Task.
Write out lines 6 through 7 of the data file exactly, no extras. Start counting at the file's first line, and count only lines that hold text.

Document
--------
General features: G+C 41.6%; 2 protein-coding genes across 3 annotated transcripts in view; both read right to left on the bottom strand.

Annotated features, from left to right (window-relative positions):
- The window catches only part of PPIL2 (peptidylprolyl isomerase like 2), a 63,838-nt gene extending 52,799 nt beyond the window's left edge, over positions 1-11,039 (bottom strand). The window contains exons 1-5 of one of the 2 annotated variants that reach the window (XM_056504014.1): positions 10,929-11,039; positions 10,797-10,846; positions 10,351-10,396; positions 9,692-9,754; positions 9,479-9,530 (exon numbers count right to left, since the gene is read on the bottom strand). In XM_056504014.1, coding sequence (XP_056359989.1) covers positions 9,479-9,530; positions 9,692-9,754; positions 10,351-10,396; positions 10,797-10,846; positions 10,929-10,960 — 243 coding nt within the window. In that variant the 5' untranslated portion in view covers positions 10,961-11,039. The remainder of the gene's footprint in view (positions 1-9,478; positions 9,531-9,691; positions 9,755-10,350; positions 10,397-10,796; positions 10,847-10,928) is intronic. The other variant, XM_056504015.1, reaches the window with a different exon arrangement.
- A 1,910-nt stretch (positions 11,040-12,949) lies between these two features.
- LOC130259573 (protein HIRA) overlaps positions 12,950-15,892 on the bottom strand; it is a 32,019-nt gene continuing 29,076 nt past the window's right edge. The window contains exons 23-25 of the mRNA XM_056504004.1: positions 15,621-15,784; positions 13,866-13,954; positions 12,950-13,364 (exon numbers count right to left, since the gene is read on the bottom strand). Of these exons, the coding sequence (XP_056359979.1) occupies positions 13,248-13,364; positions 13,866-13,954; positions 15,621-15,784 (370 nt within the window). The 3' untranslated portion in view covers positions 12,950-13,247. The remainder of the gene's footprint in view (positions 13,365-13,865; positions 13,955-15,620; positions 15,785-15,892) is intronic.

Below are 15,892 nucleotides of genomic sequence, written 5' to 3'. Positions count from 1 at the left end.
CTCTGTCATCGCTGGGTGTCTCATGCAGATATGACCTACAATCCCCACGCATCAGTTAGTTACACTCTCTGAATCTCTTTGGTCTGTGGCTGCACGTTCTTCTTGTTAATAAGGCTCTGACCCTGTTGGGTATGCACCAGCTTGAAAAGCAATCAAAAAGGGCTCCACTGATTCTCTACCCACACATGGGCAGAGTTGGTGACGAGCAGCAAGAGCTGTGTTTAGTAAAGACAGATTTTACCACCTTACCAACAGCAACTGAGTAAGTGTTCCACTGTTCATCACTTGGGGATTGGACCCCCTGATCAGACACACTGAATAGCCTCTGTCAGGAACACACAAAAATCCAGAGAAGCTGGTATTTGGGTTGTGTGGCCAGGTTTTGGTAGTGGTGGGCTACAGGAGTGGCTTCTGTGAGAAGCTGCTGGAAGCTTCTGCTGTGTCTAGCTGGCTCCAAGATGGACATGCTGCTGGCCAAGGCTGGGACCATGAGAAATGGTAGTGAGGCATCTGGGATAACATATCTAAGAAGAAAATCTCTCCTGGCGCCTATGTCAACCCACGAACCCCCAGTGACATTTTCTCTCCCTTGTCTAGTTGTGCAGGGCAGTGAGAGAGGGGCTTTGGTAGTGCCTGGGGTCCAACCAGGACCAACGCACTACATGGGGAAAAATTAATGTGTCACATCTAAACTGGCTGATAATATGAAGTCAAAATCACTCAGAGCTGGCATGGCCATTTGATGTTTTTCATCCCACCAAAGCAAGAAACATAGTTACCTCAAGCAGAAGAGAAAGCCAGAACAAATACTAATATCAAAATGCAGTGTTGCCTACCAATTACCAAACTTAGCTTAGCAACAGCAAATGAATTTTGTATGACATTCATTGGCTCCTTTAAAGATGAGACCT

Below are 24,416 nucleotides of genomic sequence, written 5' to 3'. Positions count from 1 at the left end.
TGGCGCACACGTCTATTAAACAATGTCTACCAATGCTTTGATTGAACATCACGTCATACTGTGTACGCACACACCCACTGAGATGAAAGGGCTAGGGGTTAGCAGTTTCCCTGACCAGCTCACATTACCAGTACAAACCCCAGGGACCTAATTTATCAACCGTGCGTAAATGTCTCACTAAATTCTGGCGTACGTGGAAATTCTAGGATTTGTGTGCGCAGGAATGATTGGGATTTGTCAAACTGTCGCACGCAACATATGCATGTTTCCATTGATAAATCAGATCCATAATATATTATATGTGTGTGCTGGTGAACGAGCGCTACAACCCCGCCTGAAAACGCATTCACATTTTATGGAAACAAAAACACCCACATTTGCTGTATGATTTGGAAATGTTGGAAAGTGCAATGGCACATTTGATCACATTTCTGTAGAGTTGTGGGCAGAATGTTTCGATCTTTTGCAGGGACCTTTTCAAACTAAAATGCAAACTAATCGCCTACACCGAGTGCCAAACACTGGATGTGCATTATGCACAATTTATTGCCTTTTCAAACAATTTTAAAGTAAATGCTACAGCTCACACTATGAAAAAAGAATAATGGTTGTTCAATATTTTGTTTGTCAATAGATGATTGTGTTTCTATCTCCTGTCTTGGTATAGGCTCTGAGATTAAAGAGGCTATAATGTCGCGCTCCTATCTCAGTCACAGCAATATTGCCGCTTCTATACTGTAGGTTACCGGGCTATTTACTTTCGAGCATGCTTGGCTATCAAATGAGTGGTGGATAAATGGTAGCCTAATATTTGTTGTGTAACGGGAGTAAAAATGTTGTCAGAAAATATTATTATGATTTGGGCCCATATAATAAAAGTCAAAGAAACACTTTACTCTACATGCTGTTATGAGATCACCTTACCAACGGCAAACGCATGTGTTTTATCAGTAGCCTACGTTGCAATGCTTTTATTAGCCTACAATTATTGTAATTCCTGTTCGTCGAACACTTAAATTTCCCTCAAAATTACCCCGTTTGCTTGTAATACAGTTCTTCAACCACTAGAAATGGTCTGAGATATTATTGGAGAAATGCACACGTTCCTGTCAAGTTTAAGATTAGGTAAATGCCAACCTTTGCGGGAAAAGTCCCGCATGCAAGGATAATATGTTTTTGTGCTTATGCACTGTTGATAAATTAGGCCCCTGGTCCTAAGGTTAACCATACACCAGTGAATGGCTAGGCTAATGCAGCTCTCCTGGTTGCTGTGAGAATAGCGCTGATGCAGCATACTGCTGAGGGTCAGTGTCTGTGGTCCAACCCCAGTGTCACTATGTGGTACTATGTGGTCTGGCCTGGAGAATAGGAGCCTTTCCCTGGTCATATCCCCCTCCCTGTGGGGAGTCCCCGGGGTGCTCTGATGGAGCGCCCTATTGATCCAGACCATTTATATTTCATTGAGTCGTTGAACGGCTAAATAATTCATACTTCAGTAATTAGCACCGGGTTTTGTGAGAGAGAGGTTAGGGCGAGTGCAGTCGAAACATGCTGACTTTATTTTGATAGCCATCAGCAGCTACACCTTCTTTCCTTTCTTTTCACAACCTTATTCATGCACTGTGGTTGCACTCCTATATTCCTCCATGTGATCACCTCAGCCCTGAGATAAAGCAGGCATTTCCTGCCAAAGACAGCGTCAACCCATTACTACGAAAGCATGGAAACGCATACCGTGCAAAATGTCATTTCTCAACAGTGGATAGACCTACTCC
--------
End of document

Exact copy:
Below are 15,892 nucleotides of genomic sequence, written 5' to 3'. Positions count from 1 at the left end.
CTCTGTCATCGCTGGGTGTCTCATGCAGATATGACCTACAATCCCCACGCATCAGTTAGTTACACTCTCTGAATCTCTTTGGTCTGTGGCTGCACGTTCTTCTTGTTAATAAGGCTCTGACCCTGTTGGGTATGCACCAGCTTGAAAAGCAATCAAAAAGGGCTCCACTGATTCTCTACCCACACATGGGCAGAGTTGGTGACGAGCAGCAAGAGCTGTGTTTAGTAAAGACAGATTTTACCACCTTACCAACAGCAACTGAGTAAGTGTTCCACTGTTCATCACTTGGGGATTGGACCCCCTGATCAGACACACTGAATAGCCTCTGTCAGGAACACACAAAAATCCAGAGAAGCTGGTATTTGGGTTGTGTGGCCAGGTTTTGGTAGTGGTGGGCTACAGGAGTGGCTTCTGTGAGAAGCTGCTGGAAGCTTCTGCTGTGTCTAGCTGGCTCCAAGATGGACATGCTGCTGGCCAAGGCTGGGACCATGAGAAATGGTAGTGAGGCATCTGGGATAACATATCTAAGAAGAAAATCTCTCCTGGCGCCTATGTCAACCCACGAACCCCCAGTGACATTTTCTCTCCCTTGTCTAGTTGTGCAGGGCAGTGAGAGAGGGGCTTTGGTAGTGCCTGGGGTCCAACCAGGACCAACGCACTACATGGGGAAAAATTAATGTGTCACATCTAAACTGGCTGATAATATGAAGTCAAAATCACTCAGAGCTGGCATGGCCATTTGATGTTTTTCATCCCACCAAAGCAAGAAACATAGTTACCTCAAGCAGAAGAGAAAGCCAGAACAAATACTAATATCAAAATGCAGTGTTGCCTACCAATTACCAAACTTAGCTTAGCAACAGCAAATGAATTTTGTATGACATTCATTGGCTCCTTTAAAGATGAGACCT